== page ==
"The racial wealth gap yawned during the recession, even as the income gap between white Americans and nonwhite Americans remained stable. As of 2010, white families, on average, earned about $2 for every $1 that black and Hispanic families earned, a ratio that has remained roughly constant for the last 30 years."

However the wealth gap continues to grow.

"Before the recession, non-Hispanic white families, on average, were about four times as wealthy as nonwhite families, according to the Urban Institute’s analysis of Federal Reserve data. By 2010, whites were about six times as wealthy"

Read more here.

Wealth Inequality in America

While the rich become even richer, everyone else is getting poorer. Yet most people don’t even realize how wide the wealth gap is and underestimate the level of inequality in the U.S.

Rev. Otis Moss III sets the record straight in “The Growing Wealth Gap,” in the May 2013 issue of Sojourners magazine.

With the racial wealth gap reaching an all-time high, Rev. Moss urges Christians to act boldly against poverty—the “cruel thief of dreams.” Read more about this alarming trend here, and check out the infographic below.

 

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The Gathering Storm

Climate scientists have warned that climate change will bring about—and already is bringing about—more frequent and fiercer storms. But climate change leads to far more than just destructive weather patterns, with consequences in almost all aspects of our lives. Here are just a few of the many possible effects of our rising global temperature.

Natural disasters will increase.
Climate change increases the risk of natural disasters that disproportionately affect low-income people who lack the resources to prepare, recover, or relocate.

Food will be scarcer and more expensive.
Food prices increase as farmers face new levels of unpredictability in weather patterns. Drought and floods may cause widespread soil infertility and increased plant diseases.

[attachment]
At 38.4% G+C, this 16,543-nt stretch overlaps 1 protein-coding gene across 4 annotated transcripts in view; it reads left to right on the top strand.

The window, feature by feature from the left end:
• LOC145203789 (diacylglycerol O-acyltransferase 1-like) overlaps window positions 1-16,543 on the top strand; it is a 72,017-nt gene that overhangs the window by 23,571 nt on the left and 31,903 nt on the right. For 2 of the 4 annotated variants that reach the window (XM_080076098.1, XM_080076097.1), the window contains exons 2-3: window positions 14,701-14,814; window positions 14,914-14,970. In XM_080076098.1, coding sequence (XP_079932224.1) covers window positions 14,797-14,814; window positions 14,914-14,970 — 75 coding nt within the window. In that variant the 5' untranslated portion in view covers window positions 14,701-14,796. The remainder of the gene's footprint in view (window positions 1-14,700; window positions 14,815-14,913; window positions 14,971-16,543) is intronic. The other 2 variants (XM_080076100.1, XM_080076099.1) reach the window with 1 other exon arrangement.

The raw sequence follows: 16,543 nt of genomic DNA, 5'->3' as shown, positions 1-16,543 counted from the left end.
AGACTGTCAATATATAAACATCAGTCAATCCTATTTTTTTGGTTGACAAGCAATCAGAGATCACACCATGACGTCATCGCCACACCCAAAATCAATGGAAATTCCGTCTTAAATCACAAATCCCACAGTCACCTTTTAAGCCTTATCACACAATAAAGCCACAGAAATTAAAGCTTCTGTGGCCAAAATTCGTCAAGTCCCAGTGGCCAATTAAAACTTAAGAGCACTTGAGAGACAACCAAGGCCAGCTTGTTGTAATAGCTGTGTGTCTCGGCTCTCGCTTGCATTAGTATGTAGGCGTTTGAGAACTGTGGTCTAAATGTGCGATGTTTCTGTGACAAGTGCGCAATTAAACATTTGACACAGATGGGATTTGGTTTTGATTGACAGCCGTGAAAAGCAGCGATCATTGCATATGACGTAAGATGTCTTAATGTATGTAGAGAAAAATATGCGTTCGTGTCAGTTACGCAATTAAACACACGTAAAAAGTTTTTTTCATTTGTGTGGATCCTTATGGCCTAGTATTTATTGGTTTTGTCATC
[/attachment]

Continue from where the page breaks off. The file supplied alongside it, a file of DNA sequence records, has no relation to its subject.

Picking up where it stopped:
We'll experience more drought—and floods.
Changes in weather patterns lead to both increased drought and flooding, because warmer air can hold more water. Many dry places will become drier, while others will be inundated with rain.

We'll get sicker.
Warmer temperatures broaden the geographic range of insects that carry deadly diseases such as malaria, affecting more people. Warm air holds pollution closer to the ground, increasing respiratory illness. Diseases such as AIDS, which are linked to migration, poverty, and malnutrition, may also increase.

Human trafficking will increase.
With increased migration and job loss from agricultural instability, populations—and especially women—become increasingly vulnerable. As traditional sources of income evaporate, the incentive to exploit others becomes higher.

Some will have to flee their homes.
As land becomes uninhabitable due to agricultural and water instability, flooding, disease, or the effects of natural disasters, more people will be forced to leave their homes to seek opportunity elsewhere.

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Economic Inequality: Should We Call It Sin?

Occupy protests in London. dutourdumonde / Shutterstock.com
Occupy protests in London. dutourdumonde / Shutterstock.com